Friday, September 28, 2012


The summer between my sophomore and junior years of college was pretty anomalous. I took a job working for the New Jersey Public Interest Research Group, which came to my attention when I looked through the classified section of the newspaper (ah, quaint old 1994) and early on in the A’s came to a square labeled “Activist”. The job entailed going door-to-door in various communities, distributing information about environmental legislation and soliciting charitable donations. I was only tolerably OK at it (due to my inherent aptitude for taking “no” for an answer) but I stuck with it all summer.

I’ve had four kinds of jobs in my life. Retail jobs, white-collar computer jobs, construction jobs, and the NJPIRG gig. The first three are easy to encapsulate and explain to people, because most people have also either worked those kind of jobs or at least possess a passing familiarity with them. Far fewer people have “canvasser” anywhere on their resume. So that’s part of the oddness of that summer. But the job kind of took over my whole life that summer. The workdays started later, and ended much later, than more normal jobs. And the people who were drawn to working there were mostly of a certain type, fairly different in a lot of respects from my usual crowd. Yet those co-workers were the people I spent most of my downtime socializing with that summer as well, because we were all on the same schedule. I didn’t really stay in contact with any of those folks, and yeah that was 18 years ago but I pretty much lost touch within a semester of being back at school. It was intense while it lasted, though.

I hate to traffic in stereotypes, but the people who worked at NJPIRG were for the most part all variations on the standard 90’s flower children template. Politically far left, easy-going slackers, most of whom enjoyed recreational substance experimentation (ahem). I had grown up in a slightly-to-the-conservative-side blue collar town and gone on to a college full of stressed out Type A overachievers, which means most of my high school friends couldn’t care less about tree-hugging, and my college friends who did care were more likely to study environmental engineering or pre-law or something than actually chain themselves to a tree. I never witnessed any of the NJPIRG gang engaging in any radical protest, but they at least seemed capable of doing so at the drop of a rasta hat.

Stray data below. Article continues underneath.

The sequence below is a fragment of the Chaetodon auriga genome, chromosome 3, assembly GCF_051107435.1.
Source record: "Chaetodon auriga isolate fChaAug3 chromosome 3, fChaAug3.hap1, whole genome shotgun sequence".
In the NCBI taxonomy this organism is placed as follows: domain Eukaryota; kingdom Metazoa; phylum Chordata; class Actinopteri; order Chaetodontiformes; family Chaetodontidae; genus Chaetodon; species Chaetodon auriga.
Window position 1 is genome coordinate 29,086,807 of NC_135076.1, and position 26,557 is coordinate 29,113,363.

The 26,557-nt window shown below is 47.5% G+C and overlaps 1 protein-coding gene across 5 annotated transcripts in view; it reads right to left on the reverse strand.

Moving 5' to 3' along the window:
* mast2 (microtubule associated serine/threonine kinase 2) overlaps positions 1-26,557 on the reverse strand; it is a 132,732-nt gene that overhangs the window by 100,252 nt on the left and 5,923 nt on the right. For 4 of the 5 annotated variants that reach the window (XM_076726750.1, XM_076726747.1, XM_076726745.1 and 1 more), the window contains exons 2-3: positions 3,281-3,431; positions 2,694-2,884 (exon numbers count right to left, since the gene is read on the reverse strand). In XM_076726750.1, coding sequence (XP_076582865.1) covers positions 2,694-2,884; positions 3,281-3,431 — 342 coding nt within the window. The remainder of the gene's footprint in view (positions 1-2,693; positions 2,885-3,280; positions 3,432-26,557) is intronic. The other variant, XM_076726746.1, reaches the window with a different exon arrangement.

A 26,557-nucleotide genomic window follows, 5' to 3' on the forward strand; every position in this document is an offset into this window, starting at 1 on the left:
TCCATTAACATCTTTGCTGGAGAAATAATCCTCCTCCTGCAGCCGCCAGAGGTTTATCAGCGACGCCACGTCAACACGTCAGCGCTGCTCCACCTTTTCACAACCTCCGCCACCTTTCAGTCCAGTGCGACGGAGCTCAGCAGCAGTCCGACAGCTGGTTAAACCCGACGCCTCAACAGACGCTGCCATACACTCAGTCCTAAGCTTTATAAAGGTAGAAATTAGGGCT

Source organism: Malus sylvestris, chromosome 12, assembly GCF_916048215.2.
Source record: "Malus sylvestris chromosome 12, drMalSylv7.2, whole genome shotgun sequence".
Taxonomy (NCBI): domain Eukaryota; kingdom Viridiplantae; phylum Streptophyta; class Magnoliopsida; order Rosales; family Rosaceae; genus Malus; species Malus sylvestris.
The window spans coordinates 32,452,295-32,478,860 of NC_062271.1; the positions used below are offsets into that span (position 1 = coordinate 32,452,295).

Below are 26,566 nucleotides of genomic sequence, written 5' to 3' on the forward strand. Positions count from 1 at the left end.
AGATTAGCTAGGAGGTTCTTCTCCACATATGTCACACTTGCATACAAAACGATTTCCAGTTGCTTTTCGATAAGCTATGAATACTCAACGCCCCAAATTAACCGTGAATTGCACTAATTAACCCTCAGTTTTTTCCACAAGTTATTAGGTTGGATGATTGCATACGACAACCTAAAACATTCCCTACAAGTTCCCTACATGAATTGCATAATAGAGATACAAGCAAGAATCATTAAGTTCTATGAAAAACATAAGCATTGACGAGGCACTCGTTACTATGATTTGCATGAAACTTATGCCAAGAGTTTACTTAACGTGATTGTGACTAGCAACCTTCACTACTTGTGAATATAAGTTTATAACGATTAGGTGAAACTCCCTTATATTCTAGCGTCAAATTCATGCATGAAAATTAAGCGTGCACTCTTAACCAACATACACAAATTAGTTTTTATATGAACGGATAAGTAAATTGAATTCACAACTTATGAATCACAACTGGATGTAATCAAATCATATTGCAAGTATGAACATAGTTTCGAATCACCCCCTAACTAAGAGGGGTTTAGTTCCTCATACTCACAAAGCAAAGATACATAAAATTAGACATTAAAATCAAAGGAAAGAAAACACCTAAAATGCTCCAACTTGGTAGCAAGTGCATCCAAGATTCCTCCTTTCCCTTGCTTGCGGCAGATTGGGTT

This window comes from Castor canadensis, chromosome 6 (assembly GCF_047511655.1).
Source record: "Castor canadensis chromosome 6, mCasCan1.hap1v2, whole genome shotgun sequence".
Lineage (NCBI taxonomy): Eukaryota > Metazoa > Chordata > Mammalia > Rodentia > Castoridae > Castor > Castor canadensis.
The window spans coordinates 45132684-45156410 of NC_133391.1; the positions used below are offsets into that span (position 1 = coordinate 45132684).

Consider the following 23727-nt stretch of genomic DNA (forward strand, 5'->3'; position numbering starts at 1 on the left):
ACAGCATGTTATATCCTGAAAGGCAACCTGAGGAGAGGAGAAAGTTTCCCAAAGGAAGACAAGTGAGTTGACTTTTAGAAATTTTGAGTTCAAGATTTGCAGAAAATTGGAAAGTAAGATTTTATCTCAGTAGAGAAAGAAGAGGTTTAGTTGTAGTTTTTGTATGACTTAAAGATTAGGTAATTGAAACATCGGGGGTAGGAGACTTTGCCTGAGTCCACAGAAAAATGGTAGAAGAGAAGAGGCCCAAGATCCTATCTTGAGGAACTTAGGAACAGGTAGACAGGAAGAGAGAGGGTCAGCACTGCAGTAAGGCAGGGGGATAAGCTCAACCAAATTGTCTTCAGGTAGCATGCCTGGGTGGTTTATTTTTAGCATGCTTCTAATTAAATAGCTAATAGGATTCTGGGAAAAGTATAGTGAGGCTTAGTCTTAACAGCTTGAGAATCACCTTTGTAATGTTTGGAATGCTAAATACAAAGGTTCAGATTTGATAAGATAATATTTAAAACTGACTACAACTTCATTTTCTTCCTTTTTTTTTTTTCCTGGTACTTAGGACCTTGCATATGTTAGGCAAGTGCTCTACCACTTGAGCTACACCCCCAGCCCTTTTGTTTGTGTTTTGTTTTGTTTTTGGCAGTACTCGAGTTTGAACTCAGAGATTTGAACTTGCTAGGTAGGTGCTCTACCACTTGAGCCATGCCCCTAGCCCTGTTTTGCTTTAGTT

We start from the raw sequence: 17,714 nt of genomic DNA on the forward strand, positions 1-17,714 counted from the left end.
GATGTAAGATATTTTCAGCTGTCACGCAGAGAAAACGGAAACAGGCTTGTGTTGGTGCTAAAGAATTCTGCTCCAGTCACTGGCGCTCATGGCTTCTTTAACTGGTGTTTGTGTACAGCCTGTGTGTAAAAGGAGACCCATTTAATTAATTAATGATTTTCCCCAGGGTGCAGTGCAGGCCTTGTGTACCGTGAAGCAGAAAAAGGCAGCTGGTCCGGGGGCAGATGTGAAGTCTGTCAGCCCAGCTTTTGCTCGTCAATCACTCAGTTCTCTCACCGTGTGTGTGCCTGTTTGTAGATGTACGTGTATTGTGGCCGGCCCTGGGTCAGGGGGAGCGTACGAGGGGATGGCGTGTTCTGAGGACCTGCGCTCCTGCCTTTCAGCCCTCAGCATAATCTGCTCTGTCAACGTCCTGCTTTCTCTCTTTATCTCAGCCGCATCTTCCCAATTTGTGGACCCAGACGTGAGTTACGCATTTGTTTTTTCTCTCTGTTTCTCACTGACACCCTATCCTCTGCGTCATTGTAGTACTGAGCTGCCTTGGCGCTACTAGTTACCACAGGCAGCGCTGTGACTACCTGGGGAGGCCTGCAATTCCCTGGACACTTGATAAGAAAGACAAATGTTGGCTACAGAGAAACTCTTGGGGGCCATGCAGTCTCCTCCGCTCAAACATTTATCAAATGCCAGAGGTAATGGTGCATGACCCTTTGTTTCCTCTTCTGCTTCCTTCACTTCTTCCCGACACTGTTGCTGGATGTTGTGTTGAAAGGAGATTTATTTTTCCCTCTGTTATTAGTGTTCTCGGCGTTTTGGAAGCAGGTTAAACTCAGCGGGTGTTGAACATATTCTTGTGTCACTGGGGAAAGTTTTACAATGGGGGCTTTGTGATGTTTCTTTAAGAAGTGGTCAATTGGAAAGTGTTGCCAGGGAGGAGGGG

Another widely shared NJPIRG trait was vegetarianism, both for its bleeding-heart empathy and environmental impact. I dabbled with vegetarianism in college myself, which I found easy on the one hand because I had a meal plan and the meatless options were as easy to procure as anything else, but difficult on the other hand because I freaking love steak, hot dogs, cheeseburgers, pepperoni pizza, &c. &c. But I still found it interesting to spend so much time with people really committed to the lifestyle, and who had settled into it to the point where they could joke about how they gained weight at first when they subsisted entirely off grilled cheese sandwiches and peanut butter, but now had a better handle on their diet. And it was a late night in the summer of ’94, hanging out with vegetarians with a serious case of the munchies, that I was first introduced to the falafel, which might just be the most savory cruelty-free foodstuff in the history of mankind. Not quite enough in and of itself to make me contemplate lifelong vegetarianism, but man, pretty close.

I’ve been thinking about those crazy hippified former cohorts of mine of late, or at least their falafel-scarfin’ ways, because there is a new Middle Eastern restaurant in the works along the same block as my current gig’s office building, which will supposedly include falafels among its offerings. The first day I saw the Coming Soon signs in the windows of the place, I was intrigued. When I’m looking to grab a quick lunch outside the office, I usually get a burger or a slice of pizza because those joints are right downstairs, and it would be nice to have falafel as an equally convenient option to throw in the mix. The signs promised the restaurant would be open this summer, and I’ve been looking forward to it for months (because that is what qualifies with me for excitement: semi-exotic lunch possibilities). Unfortunately, the last day of summer came and went last week, and the new restaurant is not yet operational. Really, from what I can see through the uncovered edges of the windows, it’s not even close, just bare cement walls. Amusingly (or depressingly, depending on how you want to look at it) there is another restaurant space just a couple doors down which houses a California Tortilla, and it started being constructed after the Middle Eastern place put its signs up, yet it looks like the California Tortilla could very well be ready for customers this coming Monday. But there’s a Chipotle catty-corner to it, so it’s a really inessential addition to the lunchscape around here, whereas falafels would be … falafels! But they have been indefinitely delayed.

Oh, what does it all mean? Is the exotic forever doomed to be trumped by the mediocre mainstream? Is the past actually condemned to not repeat itself? Are we barreling towards a double-dip recession which will be littered with unfinished projects that seemed like good ideas when things were getting better until they got much worse again? I don’t know, man, I just want some deep-fried chick peas in a pita, come on.

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